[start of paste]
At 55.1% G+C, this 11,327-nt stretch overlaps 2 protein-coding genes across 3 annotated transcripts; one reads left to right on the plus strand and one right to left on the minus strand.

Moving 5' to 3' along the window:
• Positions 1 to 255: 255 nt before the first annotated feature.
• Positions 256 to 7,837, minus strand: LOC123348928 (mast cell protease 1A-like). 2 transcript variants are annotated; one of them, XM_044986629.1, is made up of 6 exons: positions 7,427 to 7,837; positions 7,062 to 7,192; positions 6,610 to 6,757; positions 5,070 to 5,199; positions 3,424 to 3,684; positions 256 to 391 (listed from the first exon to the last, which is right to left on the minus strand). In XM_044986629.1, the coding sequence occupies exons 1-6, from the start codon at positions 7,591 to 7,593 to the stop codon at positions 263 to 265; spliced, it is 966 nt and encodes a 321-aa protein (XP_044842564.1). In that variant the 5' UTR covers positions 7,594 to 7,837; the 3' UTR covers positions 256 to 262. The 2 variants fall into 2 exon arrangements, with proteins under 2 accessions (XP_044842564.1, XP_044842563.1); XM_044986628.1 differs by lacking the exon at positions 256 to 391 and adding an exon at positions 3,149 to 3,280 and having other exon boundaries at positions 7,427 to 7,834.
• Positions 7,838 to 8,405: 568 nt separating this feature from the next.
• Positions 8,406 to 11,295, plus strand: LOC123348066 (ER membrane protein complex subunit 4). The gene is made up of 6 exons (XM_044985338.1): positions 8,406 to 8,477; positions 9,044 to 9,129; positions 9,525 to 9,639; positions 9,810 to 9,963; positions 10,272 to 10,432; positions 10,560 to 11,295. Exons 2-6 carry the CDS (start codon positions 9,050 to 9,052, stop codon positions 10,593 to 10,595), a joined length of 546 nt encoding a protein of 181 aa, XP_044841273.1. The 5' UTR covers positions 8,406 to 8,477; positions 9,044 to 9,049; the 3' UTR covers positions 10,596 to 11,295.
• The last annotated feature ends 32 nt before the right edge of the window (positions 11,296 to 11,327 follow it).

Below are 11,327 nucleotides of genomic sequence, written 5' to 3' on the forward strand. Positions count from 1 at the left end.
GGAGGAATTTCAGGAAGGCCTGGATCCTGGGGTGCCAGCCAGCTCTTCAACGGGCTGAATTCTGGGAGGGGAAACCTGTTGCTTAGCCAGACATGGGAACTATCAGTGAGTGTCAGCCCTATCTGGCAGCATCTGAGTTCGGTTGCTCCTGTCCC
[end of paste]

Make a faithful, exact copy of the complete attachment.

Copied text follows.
At 55.1% G+C, this 11,327-nt stretch overlaps 2 protein-coding genes across 3 annotated transcripts; one reads left to right on the plus strand and one right to left on the minus strand.

Moving 5' to 3' along the window:
• Positions 1 to 255: 255 nt before the first annotated feature.
• Positions 256 to 7,837, minus strand: LOC123348928 (mast cell protease 1A-like). 2 transcript variants are annotated; one of them, XM_044986629.1, is made up of 6 exons: positions 7,427 to 7,837; positions 7,062 to 7,192; positions 6,610 to 6,757; positions 5,070 to 5,199; positions 3,424 to 3,684; positions 256 to 391 (listed from the first exon to the last, which is right to left on the minus strand). In XM_044986629.1, the coding sequence occupies exons 1-6, from the start codon at positions 7,591 to 7,593 to the stop codon at positions 263 to 265; spliced, it is 966 nt and encodes a 321-aa protein (XP_044842564.1). In that variant the 5' UTR covers positions 7,594 to 7,837; the 3' UTR covers positions 256 to 262. The 2 variants fall into 2 exon arrangements, with proteins under 2 accessions (XP_044842564.1, XP_044842563.1); XM_044986628.1 differs by lacking the exon at positions 256 to 391 and adding an exon at positions 3,149 to 3,280 and having other exon boundaries at positions 7,427 to 7,834.
• Positions 7,838 to 8,405: 568 nt separating this feature from the next.
• Positions 8,406 to 11,295, plus strand: LOC123348066 (ER membrane protein complex subunit 4). The gene is made up of 6 exons (XM_044985338.1): positions 8,406 to 8,477; positions 9,044 to 9,129; positions 9,525 to 9,639; positions 9,810 to 9,963; positions 10,272 to 10,432; positions 10,560 to 11,295. Exons 2-6 carry the CDS (start codon positions 9,050 to 9,052, stop codon positions 10,593 to 10,595), a joined length of 546 nt encoding a protein of 181 aa, XP_044841273.1. The 5' UTR covers positions 8,406 to 8,477; positions 9,044 to 9,049; the 3' UTR covers positions 10,596 to 11,295.
• The last annotated feature ends 32 nt before the right edge of the window (positions 11,296 to 11,327 follow it).

Below are 11,327 nucleotides of genomic sequence, written 5' to 3' on the forward strand. Positions count from 1 at the left end.
GGAGGAATTTCAGGAAGGCCTGGATCCTGGGGTGCCAGCCAGCTCTTCAACGGGCTGAATTCTGGGAGGGGAAACCTGTTGCTTAGCCAGACATGGGAACTATCAGTGAGTGTCAGCCCTATCTGGCAGCATCTGAGTTCGGTTGCTCCTGTCCC